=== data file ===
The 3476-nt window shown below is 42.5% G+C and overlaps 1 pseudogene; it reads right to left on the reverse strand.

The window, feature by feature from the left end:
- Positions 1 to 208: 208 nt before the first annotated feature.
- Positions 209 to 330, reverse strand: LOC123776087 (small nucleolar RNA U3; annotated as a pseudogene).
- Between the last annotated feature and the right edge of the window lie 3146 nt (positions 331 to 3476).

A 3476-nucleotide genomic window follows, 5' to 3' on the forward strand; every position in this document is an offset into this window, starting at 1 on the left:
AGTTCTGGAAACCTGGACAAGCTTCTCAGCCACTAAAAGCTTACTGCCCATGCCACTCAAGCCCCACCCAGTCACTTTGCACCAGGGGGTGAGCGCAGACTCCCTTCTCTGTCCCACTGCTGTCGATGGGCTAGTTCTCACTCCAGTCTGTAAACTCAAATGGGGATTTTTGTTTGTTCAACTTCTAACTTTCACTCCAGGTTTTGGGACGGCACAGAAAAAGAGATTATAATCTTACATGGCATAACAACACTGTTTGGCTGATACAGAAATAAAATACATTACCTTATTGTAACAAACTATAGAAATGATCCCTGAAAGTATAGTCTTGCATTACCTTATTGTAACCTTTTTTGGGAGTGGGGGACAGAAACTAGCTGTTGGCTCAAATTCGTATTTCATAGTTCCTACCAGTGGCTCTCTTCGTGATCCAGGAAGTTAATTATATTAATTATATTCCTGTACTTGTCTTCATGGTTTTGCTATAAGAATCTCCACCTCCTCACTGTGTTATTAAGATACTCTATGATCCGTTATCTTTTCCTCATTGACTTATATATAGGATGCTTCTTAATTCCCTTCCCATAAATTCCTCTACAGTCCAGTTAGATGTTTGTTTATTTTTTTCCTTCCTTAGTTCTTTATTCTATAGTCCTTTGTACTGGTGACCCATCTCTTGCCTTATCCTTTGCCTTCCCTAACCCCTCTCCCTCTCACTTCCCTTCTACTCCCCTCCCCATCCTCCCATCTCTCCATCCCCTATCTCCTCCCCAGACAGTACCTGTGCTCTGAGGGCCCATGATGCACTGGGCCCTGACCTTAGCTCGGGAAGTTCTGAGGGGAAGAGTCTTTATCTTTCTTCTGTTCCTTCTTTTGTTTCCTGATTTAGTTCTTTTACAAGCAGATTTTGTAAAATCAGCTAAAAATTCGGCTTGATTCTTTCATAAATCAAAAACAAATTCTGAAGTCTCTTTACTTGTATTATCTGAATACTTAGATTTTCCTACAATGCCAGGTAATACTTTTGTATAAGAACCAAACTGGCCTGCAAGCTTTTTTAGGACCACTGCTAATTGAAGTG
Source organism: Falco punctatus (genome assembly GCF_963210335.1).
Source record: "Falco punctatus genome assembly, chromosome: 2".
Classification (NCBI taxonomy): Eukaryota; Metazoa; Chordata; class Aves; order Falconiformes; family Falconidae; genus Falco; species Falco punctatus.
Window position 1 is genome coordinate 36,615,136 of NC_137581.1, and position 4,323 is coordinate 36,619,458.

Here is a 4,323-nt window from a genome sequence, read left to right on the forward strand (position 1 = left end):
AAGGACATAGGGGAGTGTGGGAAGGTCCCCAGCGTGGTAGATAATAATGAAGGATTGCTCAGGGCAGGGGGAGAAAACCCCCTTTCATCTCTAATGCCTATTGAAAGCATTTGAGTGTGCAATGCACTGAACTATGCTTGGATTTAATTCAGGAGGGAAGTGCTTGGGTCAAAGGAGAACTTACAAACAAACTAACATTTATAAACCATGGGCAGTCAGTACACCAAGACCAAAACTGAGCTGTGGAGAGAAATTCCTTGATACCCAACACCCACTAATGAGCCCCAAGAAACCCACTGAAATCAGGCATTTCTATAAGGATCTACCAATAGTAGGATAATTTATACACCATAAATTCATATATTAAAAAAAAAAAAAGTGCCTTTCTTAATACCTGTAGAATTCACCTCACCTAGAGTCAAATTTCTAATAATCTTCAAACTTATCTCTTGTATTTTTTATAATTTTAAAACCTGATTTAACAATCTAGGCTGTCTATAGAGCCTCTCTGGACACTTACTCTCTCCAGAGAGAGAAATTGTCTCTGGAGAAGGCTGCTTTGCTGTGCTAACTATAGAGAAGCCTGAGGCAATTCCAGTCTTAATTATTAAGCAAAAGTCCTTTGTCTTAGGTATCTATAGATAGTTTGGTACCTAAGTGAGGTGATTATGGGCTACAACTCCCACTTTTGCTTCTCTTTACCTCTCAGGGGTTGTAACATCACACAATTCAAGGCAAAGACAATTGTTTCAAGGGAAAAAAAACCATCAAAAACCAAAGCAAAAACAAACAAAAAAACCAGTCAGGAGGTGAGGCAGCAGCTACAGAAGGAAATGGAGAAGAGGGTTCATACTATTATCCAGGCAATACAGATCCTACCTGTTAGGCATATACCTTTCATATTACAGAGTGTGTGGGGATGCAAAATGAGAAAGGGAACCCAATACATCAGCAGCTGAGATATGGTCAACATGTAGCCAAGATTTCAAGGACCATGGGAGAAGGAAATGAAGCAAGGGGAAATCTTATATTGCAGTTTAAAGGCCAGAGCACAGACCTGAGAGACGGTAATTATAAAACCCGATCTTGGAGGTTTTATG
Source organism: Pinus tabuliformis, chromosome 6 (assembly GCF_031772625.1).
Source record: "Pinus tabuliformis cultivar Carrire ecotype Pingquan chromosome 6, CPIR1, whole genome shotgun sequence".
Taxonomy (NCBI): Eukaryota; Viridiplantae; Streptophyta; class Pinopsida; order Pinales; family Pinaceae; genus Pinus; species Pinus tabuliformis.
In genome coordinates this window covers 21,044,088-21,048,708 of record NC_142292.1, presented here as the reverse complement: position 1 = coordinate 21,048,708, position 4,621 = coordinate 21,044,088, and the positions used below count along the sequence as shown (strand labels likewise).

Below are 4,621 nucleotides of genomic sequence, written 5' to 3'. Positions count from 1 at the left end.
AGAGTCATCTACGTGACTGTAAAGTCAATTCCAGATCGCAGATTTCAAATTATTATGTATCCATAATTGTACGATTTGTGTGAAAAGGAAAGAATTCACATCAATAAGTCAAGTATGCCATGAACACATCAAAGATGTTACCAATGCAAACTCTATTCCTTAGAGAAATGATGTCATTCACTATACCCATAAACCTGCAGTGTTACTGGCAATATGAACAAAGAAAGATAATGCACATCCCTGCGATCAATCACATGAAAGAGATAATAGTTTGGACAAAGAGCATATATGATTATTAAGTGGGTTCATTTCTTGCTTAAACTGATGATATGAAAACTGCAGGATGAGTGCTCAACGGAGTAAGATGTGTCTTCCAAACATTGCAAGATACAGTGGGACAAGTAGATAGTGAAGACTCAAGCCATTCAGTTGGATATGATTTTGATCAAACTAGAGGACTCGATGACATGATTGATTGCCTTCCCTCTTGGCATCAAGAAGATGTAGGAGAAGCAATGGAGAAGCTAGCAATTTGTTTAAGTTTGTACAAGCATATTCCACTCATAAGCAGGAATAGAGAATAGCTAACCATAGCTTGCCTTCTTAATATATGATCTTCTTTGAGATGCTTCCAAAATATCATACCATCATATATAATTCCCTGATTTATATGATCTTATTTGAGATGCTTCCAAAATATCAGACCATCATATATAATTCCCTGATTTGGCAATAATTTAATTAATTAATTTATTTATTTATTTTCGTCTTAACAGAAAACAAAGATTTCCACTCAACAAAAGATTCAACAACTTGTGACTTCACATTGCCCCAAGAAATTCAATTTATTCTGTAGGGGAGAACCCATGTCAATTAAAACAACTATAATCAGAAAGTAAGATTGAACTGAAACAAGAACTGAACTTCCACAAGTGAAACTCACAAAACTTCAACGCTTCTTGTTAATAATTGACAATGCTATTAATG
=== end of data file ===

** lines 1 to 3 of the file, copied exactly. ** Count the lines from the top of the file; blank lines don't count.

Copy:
The 3476-nt window shown below is 42.5% G+C and overlaps 1 pseudogene; it reads right to left on the reverse strand.

The window, feature by feature from the left end:
- Positions 1 to 208: 208 nt before the first annotated feature.